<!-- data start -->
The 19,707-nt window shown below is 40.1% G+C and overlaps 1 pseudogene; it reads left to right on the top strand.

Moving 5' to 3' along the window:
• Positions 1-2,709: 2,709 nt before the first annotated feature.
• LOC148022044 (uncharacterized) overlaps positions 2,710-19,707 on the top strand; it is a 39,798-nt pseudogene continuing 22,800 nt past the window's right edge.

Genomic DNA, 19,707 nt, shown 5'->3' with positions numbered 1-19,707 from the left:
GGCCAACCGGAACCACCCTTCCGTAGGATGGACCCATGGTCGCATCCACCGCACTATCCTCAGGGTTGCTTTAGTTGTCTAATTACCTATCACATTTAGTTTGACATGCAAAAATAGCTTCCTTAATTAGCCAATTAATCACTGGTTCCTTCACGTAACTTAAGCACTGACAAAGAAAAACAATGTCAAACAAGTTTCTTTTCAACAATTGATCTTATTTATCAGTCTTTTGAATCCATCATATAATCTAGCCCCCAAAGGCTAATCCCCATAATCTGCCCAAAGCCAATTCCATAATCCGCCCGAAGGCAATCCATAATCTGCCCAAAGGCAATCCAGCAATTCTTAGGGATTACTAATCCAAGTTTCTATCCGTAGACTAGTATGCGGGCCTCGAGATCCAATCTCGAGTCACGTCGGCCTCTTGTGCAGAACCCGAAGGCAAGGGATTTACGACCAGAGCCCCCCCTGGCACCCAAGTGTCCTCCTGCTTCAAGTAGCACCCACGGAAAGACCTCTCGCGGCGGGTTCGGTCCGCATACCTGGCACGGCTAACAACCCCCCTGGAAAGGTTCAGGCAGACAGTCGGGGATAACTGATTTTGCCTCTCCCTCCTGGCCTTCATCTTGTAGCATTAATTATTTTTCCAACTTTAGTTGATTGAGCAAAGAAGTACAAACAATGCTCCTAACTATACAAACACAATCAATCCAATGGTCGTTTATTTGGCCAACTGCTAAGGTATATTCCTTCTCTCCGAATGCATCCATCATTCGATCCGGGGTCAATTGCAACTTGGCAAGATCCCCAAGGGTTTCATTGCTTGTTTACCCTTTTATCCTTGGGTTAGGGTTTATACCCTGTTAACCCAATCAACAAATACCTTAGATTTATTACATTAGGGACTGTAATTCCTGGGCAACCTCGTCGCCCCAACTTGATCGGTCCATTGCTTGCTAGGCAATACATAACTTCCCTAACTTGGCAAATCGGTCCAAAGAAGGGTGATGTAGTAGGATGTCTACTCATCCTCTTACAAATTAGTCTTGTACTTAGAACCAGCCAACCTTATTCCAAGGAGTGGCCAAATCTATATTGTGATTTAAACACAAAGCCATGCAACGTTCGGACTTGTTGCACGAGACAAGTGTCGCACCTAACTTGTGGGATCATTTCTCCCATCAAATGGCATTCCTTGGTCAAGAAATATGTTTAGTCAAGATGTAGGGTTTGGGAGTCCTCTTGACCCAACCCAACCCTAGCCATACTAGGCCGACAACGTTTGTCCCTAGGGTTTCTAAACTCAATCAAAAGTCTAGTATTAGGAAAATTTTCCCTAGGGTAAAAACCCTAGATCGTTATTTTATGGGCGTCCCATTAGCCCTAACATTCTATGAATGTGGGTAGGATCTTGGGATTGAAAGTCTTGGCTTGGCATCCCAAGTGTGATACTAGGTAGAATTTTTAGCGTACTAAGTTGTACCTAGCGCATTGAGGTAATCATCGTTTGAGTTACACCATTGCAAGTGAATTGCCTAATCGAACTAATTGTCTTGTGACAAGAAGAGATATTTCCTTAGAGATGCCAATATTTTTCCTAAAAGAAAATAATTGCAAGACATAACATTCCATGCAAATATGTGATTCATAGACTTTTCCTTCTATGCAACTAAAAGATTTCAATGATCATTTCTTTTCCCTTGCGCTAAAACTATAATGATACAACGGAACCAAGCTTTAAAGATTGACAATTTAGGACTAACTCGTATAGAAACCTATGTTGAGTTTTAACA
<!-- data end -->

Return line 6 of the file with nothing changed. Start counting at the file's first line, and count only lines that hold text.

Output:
GGCCAACCGGAACCACCCTTCCGTAGGATGGACCCATGGTCGCATCCACCGCACTATCCTCAGGGTTGCTTTAGTTGTCTAATTACCTATCACATTTAGTTTGACATGCAAAAATAGCTTCCTTAATTAGCCAATTAATCACTGGTTCCTTCACGTAACTTAAGCACTGACAAAGAAAAACAATGTCAAACAAGTTTCTTTTCAACAATTGATCTTATTTATCAGTCTTTTGAATCCATCATATAATCTAGCCCCCAAAGGCTAATCCCCATAATCTGCCCAAAGCCAATTCCATAATCCGCCCGAAGGCAATCCATAATCTGCCCAAAGGCAATCCAGCAATTCTTAGGGATTACTAATCCAAGTTTCTATCCGTAGACTAGTATGCGGGCCTCGAGATCCAATCTCGAGTCACGTCGGCCTCTTGTGCAGAACCCGAAGGCAAGGGATTTACGACCAGAGCCCCCCCTGGCACCCAAGTGTCCTCCTGCTTCAAGTAGCACCCACGGAAAGACCTCTCGCGGCGGGTTCGGTCCGCATACCTGGCACGGCTAACAACCCCCCTGGAAAGGTTCAGGCAGACAGTCGGGGATAACTGATTTTGCCTCTCCCTCCTGGCCTTCATCTTGTAGCATTAATTATTTTTCCAACTTTAGTTGATTGAGCAAAGAAGTACAAACAATGCTCCTAACTATACAAACACAATCAATCCAATGGTCGTTTATTTGGCCAACTGCTAAGGTATATTCCTTCTCTCCGAATGCATCCATCATTCGATCCGGGGTCAATTGCAACTTGGCAAGATCCCCAAGGGTTTCATTGCTTGTTTACCCTTTTATCCTTGGGTTAGGGTTTATACCCTGTTAACCCAATCAACAAATACCTTAGATTTATTACATTAGGGACTGTAATTCCTGGGCAACCTCGTCGCCCCAACTTGATCGGTCCATTGCTTGCTAGGCAATACATAACTTCCCTAACTTGGCAAATCGGTCCAAAGAAGGGTGATGTAGTAGGATGTCTACTCATCCTCTTACAAATTAGTCTTGTACTTAGAACCAGCCAACCTTATTCCAAGGAGTGGCCAAATCTATATTGTGATTTAAACACAAAGCCATGCAACGTTCGGACTTGTTGCACGAGACAAGTGTCGCACCTAACTTGTGGGATCATTTCTCCCATCAAATGGCATTCCTTGGTCAAGAAATATGTTTAGTCAAGATGTAGGGTTTGGGAGTCCTCTTGACCCAACCCAACCCTAGCCATACTAGGCCGACAACGTTTGTCCCTAGGGTTTCTAAACTCAATCAAAAGTCTAGTATTAGGAAAATTTTCCCTAGGGTAAAAACCCTAGATCGTTATTTTATGGGCGTCCCATTAGCCCTAACATTCTATGAATGTGGGTAGGATCTTGGGATTGAAAGTCTTGGCTTGGCATCCCAAGTGTGATACTAGGTAGAATTTTTAGCGTACTAAGTTGTACCTAGCGCATTGAGGTAATCATCGTTTGAGTTACACCATTGCAAGTGAATTGCCTAATCGAACTAATTGTCTTGTGACAAGAAGAGATATTTCCTTAGAGATGCCAATATTTTTCCTAAAAGAAAATAATTGCAAGACATAACATTCCATGCAAATATGTGATTCATAGACTTTTCCTTCTATGCAACTAAAAGATTTCAATGATCATTTCTTTTCCCTTGCGCTAAAACTATAATGATACAACGGAACCAAGCTTTAAAGATTGACAATTTAGGACTAACTCGTATAGAAACCTATGTTGAGTTTTAACA